WinZip Flies To The Clouds With The Release Of ZipShare's Beta Version
Is WinZip (review) still relevant among the numerous free compression software applications available today? Should you even consider purchasing the license for this program considering that there are so many alternatives to choose from that don’t cost a dime?
Clouds and local storage
The developer of the most popular file compression program since the 90s would point out that things aren't too shabby for them, especially since WinZip is still being downloaded in excess of 30 million times a year. However, they are aware that the technological paradigm is slowly but certainly shifting from the offline to the online, from local storage to the cloud file hosting and sharing. Therefore, WinZip has introduced a new way of managing, compressing, encrypting and sharing files directly IN the cloud: ZipShare.
Is ZipShare going to be a new cloud hosting platform?
Not at all, as company representatives put it, ZipShare does not attempt to compete with the well established cloud-based file hosting services. In essence, their ZipShare application is designed to function like a plug-in that integrates with the most popular cloud hosts out there, including Google Drive, Dropbox, CloudMe, OneDrive and many, many other.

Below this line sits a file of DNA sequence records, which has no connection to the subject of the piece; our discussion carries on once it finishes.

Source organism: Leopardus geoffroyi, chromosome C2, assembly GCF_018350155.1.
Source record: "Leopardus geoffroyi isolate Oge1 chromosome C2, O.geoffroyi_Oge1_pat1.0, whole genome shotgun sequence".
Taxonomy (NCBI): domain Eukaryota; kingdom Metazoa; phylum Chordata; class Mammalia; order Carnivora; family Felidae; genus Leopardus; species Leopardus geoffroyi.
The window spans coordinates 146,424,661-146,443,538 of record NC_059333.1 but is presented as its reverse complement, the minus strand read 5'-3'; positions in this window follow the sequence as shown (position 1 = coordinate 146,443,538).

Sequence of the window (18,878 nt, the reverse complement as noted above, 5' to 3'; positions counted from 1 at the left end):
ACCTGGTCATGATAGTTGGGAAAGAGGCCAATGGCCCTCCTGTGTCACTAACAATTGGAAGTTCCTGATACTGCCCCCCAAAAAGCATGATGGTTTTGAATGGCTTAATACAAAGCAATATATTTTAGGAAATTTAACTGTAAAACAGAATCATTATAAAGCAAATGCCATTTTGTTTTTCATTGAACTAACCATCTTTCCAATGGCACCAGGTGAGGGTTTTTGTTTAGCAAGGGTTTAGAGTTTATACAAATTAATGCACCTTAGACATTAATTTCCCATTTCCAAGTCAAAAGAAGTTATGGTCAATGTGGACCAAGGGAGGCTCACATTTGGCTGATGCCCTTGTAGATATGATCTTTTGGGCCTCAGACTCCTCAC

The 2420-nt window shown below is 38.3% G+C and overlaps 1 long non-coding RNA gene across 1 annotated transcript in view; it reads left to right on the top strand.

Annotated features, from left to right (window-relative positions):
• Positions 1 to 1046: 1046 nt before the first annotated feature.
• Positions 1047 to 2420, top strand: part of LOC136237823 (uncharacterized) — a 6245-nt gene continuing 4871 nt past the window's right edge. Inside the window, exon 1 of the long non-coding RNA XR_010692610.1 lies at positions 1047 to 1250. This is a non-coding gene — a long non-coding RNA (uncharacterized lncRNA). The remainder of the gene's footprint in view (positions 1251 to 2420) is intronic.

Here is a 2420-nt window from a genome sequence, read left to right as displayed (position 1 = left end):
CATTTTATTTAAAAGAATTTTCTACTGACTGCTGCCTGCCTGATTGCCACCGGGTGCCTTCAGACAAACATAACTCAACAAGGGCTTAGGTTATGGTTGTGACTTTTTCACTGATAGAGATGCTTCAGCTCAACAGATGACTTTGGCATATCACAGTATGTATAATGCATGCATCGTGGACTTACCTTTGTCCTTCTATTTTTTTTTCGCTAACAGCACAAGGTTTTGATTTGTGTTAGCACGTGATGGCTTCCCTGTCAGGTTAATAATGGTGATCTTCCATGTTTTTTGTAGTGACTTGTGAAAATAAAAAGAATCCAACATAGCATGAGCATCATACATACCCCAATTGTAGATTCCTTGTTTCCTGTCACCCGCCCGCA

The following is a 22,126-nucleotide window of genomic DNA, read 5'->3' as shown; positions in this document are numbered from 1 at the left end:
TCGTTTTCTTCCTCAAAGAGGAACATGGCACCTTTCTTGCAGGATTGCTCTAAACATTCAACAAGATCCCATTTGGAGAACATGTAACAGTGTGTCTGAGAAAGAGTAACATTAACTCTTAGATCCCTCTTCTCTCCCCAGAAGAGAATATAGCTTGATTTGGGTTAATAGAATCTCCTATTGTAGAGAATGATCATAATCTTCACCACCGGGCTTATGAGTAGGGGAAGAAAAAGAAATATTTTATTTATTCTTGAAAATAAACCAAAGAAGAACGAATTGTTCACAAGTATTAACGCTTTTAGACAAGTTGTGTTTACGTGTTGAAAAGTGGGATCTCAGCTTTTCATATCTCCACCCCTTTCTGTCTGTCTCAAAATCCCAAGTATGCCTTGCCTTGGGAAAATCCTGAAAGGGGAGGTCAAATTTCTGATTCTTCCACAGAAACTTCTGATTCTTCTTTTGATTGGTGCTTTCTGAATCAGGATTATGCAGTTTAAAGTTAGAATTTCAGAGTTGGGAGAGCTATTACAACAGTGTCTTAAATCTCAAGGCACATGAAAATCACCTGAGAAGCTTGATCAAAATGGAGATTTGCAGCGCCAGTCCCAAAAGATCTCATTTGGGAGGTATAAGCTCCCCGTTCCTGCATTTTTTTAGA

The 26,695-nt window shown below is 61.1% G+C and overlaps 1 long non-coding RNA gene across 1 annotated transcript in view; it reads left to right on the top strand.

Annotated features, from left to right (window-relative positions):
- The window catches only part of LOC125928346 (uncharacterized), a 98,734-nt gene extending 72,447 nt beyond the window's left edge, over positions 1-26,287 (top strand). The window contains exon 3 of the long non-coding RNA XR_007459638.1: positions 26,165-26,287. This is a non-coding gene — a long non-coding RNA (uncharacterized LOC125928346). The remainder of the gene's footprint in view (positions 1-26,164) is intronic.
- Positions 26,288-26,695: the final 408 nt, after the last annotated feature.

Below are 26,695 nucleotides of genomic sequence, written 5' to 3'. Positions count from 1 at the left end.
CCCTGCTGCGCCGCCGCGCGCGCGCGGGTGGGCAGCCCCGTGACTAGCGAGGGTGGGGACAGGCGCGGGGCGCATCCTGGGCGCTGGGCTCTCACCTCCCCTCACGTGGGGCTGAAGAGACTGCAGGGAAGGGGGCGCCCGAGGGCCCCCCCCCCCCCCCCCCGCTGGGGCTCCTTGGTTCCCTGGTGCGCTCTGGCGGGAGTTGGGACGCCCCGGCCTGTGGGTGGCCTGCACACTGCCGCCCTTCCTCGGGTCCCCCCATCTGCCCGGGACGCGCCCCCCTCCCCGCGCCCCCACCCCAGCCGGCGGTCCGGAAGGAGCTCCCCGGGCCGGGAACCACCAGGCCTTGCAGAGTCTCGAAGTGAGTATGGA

On a side note, the 17th version of WinZip launched back in 2012 did incorporate certain cloud functions but, as Jacques Lamontagne explains, ZipShare is the very first one that was not designed specifically for a single, local environment. With ZipShare, they’re trying to create a file compression and management utility that works agnostically from the platform on which it runs.
Who can benefit from WinZip’s transition to the cloud?
Everyone who employs cloud services on a regular basis, really. For instance, since you can compress the files that are currently saved in your cloud’s storage, you can considerably maximize the free space available without having to download and re-upload them to the account. Furthermore, larger files can be sent faster and easier. Thirdly, the compressed files benefit from an extra layer of AES-256 encryption, improving the safety of data. And last, the interface facilitates access to all the cloud storage services in a single window. It’s a quadruple win for everyone!
How much will ZipShare cost?
As previously mentioned, ZipShare is still in the beta phase and currently the full array of sharing, compression and file management functions are available free of charge. However, from the 1.0 version forward, free accounts will only benefit from the basic services. The “Pro” ZipShare version will most likely be available in the form of a $39.95 yearly subscription, but the developer is also entertaining the idea of introducing a $9.95 monthly fee. Let’s not forget that this payment plan is likely to change depending on the success recorded during the beta testing phase.